This study followed on from the one above, and involved 104 dogs of different breeds and ages, suffering from chronic halitosis and manifesting at least one symptom among drooling, gingivitis, ulcers, stomatitis, laryngitis, tartar, dental caries, abscess, and lingual lesions.
Given that daily tooth brushing, which is considered the most reliable approach to remove plaque and in turn reduce the onset of gingivitis, periodontal disease, and oral malodor, is accomplished only by approximately 2% of pet owners, the researchers wanted to assess the efficacy of a commercially available nutraceutical diet .
What they found
Fed the diet (the same as in the first research study) for 30 days, halitosis significantly decreased as did drooling, gingivitis, ulcers, stomatitis, laryngitis, dental caries, abscesses, and lingual lesions. These results are in agreement to what was previously observed in dogs affected by chronic halitosis, achieving an overall and long-lasting improvement due to a significant reduction of methyl mercaptan, hydrogen sulfide, and dimethyl sulfide
Something to think about…
Along with gingivitis, ulcers, stomatitis, laryngitis, abscess, and lingual lesions, halitosis shares an overall inflammatory condition that can also be a consequence of a daily intake of contaminated food. In fact, the researchers recently identified the presence of an antibiotic (oxytetracycline), widely used in intensive farming that tends to bind bone of treated animals remaining fixed for long periods, causing inflammatory and cytotoxic phenomena… We hypothesise a role for oxytetracycline as a possible cause of the inflammatory condition that characterises halitosis, and that a diet deprived of such antibiotic may represent a valuable alternative to counteract such an unpleasant condition.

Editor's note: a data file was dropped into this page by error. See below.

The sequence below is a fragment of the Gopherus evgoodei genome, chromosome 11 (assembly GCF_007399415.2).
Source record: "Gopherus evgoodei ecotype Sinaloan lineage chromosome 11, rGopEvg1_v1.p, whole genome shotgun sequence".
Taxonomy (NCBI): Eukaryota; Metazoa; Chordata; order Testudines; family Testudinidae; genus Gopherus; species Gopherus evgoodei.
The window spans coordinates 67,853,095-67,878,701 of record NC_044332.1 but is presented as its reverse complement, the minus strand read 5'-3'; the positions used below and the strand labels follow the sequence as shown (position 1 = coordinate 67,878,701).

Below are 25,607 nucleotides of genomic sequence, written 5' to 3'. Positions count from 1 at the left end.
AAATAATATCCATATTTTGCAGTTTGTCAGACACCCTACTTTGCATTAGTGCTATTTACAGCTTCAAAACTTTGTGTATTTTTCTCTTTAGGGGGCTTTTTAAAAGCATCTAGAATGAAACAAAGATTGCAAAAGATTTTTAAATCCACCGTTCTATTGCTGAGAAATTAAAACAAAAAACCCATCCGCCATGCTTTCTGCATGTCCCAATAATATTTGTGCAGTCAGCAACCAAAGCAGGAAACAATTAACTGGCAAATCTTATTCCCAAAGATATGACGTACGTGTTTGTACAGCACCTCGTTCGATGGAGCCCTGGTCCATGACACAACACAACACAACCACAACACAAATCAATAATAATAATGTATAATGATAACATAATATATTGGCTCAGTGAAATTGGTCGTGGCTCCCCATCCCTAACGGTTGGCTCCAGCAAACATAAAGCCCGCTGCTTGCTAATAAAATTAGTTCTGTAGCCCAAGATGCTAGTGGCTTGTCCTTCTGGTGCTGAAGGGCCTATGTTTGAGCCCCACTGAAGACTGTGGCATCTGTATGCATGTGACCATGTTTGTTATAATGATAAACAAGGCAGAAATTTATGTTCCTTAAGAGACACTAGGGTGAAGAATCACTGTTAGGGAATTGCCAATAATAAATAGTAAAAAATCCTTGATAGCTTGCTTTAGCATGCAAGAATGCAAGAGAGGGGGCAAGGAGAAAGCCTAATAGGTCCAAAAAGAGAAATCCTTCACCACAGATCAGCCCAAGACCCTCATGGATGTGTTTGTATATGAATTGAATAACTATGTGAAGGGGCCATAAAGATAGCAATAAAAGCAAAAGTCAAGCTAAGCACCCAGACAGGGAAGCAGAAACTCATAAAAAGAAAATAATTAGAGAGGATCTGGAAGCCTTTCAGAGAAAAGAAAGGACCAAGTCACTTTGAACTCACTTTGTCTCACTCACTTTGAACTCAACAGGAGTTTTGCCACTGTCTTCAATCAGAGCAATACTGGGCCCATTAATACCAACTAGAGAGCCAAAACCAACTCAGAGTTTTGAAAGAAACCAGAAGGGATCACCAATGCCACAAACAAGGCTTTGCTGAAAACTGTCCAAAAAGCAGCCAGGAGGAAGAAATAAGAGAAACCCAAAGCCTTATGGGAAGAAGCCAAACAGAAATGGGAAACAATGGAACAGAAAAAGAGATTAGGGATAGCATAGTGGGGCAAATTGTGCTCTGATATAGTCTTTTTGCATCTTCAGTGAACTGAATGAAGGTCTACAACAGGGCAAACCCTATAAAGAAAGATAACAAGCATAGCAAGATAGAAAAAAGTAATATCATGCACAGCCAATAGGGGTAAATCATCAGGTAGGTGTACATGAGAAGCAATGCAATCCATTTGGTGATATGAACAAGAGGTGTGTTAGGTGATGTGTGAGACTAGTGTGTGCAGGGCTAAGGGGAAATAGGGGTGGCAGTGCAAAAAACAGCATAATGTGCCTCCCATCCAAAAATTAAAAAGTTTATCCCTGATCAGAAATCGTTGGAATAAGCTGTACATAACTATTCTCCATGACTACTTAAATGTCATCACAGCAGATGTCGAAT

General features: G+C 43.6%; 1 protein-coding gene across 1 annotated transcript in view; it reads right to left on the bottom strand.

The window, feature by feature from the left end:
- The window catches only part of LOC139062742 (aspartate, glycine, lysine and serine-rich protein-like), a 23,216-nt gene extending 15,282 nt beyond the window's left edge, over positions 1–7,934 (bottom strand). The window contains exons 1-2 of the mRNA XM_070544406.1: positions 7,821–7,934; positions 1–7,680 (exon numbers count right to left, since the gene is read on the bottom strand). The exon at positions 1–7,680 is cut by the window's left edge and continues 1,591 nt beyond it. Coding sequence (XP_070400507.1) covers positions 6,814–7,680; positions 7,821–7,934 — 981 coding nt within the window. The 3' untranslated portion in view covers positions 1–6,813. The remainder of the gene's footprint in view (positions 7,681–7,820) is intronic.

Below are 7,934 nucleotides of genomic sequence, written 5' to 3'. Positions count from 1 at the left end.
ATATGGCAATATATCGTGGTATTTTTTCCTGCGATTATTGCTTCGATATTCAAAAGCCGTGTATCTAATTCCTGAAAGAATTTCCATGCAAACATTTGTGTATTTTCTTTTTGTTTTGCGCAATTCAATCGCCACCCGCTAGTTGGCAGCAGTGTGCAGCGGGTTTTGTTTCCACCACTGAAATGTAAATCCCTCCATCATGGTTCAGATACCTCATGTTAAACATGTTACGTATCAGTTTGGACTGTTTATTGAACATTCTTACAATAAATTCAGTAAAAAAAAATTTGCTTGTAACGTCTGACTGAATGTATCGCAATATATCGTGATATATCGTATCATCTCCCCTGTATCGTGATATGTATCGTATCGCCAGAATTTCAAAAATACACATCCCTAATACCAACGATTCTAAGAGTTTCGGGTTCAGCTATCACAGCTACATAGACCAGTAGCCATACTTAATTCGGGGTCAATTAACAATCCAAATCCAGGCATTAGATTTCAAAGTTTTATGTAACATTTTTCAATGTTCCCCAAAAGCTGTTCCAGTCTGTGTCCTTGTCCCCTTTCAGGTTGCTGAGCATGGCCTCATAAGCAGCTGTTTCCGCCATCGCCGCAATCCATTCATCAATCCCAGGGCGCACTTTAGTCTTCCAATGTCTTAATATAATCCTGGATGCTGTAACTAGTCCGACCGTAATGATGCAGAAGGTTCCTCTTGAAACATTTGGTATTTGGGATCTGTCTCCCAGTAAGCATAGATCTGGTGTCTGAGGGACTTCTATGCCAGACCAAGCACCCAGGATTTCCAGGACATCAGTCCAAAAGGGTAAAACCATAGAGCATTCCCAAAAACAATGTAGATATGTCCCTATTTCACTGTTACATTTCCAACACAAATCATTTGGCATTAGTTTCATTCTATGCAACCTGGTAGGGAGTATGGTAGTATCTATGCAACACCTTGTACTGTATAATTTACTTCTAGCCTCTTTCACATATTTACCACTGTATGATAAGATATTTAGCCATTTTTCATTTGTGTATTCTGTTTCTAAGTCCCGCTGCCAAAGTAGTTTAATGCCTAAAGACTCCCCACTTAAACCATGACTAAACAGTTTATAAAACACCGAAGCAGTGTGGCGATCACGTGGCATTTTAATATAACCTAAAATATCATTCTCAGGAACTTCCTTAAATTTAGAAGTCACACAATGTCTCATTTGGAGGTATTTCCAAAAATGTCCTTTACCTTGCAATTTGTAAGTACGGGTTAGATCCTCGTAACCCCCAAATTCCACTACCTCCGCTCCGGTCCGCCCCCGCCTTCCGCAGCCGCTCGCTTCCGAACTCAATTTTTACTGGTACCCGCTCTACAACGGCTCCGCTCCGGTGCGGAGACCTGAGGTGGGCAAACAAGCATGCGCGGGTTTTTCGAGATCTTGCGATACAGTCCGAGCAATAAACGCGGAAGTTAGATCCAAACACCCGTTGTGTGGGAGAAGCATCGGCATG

Canello, Sergio & Guidetti, Gianandrea & Di Cerbo, Alessandro & Cocco, Raffaella. (2018). Unraveling a Commercial Formula to Relieve Halitosis in Dogs. Journal of Applied Research in Veterinary Medicine